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Craptrain

Advice Needed - Tamurkhan the Maggot Lord

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So I've decided to make Tamurkhan's Horde my next project and want to start on the big man himself.  Problem is, my painting isn't the best (I have chronic shaking in my hands) so I'm definitely in need of some advice.  I'd really love to do a color scheme similar to this one:  

Tamurk3.jpg

I guess my first major question would be color selection.  I'm guessing Rakarth Flesh for the underbelly, Death World Forest for the lighter green, and Castellan Green for the darker, all shaded with Athonian Camoshade?  Would dry brushing or layering be the way to go here (or a mixture of the two)?  Which colors would be best for the dry brushing/layering?

I'm feeling like I might have bitten off more than I can chew...

Edited by Craptrain

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I'd suggest looking at painting it entirely through washes and glazes on top of a grey primer. Build up from yellow to greens and darker mixes for the stripes. You may also find this better for your shaking hands. 

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i wouldn't paint it with washes. I'm just starting mine out now at the moment so we are in the same boat. I'd suggest  if you really want to copy this one then find as many angles or images of it as possible and blow it up on a large screen and spend as long as possible going over it and looking at what he's done. also spend an hour looking at pictures of frogs and toads and video of them to see how they move and look etc

My personal fav is Karol Rudyks one which is a bit more saturated and green like a frog. this one is a bit more muted and toad like which isn't a bad thing.

The stripes are airbrushed on it I and the blend between green and cream is too, and the rest is brush work. I would paint the fleshy areas with a couple layers ie dark and light over the top, then watery shades / washes to bring out the folds in the skin, and the hard areas ie scales with drybrushing, and also give the skin a bit of drybrushing and finally some edging and fine detail brush layering to pick out those folds and give them more definition.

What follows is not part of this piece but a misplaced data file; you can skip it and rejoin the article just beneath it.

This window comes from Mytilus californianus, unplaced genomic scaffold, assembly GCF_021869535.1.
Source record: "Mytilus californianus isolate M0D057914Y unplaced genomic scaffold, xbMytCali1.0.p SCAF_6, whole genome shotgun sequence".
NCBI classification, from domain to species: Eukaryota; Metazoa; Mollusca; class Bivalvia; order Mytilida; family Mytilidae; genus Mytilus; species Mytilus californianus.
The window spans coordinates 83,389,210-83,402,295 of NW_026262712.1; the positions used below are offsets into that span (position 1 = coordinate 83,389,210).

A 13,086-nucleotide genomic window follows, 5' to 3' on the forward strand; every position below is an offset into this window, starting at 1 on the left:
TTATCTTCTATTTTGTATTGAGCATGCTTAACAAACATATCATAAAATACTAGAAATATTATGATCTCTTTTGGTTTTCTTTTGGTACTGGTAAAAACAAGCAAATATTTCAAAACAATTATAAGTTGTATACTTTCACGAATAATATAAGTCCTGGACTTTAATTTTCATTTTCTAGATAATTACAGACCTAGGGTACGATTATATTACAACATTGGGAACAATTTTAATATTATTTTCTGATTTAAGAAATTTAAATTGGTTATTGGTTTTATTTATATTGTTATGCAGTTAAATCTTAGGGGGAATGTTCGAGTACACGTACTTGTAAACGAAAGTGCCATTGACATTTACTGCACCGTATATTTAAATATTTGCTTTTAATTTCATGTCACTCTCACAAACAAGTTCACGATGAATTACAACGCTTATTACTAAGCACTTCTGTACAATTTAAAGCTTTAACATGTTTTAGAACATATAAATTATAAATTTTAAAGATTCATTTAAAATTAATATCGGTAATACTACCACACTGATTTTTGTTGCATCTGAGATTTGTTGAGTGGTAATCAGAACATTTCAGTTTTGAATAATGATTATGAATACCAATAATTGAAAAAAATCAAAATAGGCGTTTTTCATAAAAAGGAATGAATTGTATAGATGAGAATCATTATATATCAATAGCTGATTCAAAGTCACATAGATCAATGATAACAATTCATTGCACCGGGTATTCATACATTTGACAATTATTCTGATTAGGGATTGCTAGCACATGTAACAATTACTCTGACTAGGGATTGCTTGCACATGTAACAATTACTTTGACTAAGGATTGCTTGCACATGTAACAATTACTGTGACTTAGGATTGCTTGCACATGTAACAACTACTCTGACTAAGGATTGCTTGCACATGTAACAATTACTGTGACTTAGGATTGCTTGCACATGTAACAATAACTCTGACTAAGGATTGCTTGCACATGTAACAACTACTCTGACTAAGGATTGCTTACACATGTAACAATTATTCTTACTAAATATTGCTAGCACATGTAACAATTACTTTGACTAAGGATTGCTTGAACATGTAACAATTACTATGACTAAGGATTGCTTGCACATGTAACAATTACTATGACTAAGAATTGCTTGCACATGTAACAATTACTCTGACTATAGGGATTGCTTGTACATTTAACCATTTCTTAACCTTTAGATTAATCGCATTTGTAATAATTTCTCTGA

I can't tell you exactly what colors they used, but the generic nurgle colors are castellan green, straken green, nurgling green. Those stripes look like castellan green airbrushed on for the darker areas and elysian green for the lighter green. athonian camoshade is great for shading greens with but its very dark and bluey green. for the flesh Id build up from a darker base to a lighter cream then once its brighter than I want it I would shade it back down a bit . the scales I'd drybrsh, perfect for it, and finish with some edge highlights and brush work.

its a really fun model don't be intimidated, just break it down into smaller pieces, experiment on the tail first and once you got the skin down you are sorted. you can always go back over it. I just painted some plague drones 3 times over because I didn't like the colors.

I'm doing some plague drones first then moving onto mine over xmas, I've got the base all made up and ready for water effects, going to look sweet, I just wish I had my airbrush with me, really need one for that size of model, but not the end of the world

If you washed the whole model it'll be easy to do but look very stylised. Duncan suggests it on the WHTV vids for Nurgle flesh. It's good for flesh but for metals and scales and things you will want to work on them a bit more.

Edited by James McPherson
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Just to throw in that FW rarely just stick to one paint brand, so you're likely looking at a model that has Vallejo paints being used in addition to others.  @James McPherson is bang on the money in saying that a large portion of the model has been airbrushed which is how they've achieved the blending on the stripes.

One tip I'll throw in, is once you've got your base colours down, apply a light coat of gloss varnish before you apply the washes.  You'll find the washes run more smoothly into the folds and crevices and won't "taint" the base colour.  You can easily matte it down towards the end of the project to remove the shine.

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Did you ever consider an airbrush?  Building up multiple coats will add depth and blend the colors nicely. Just sayin'

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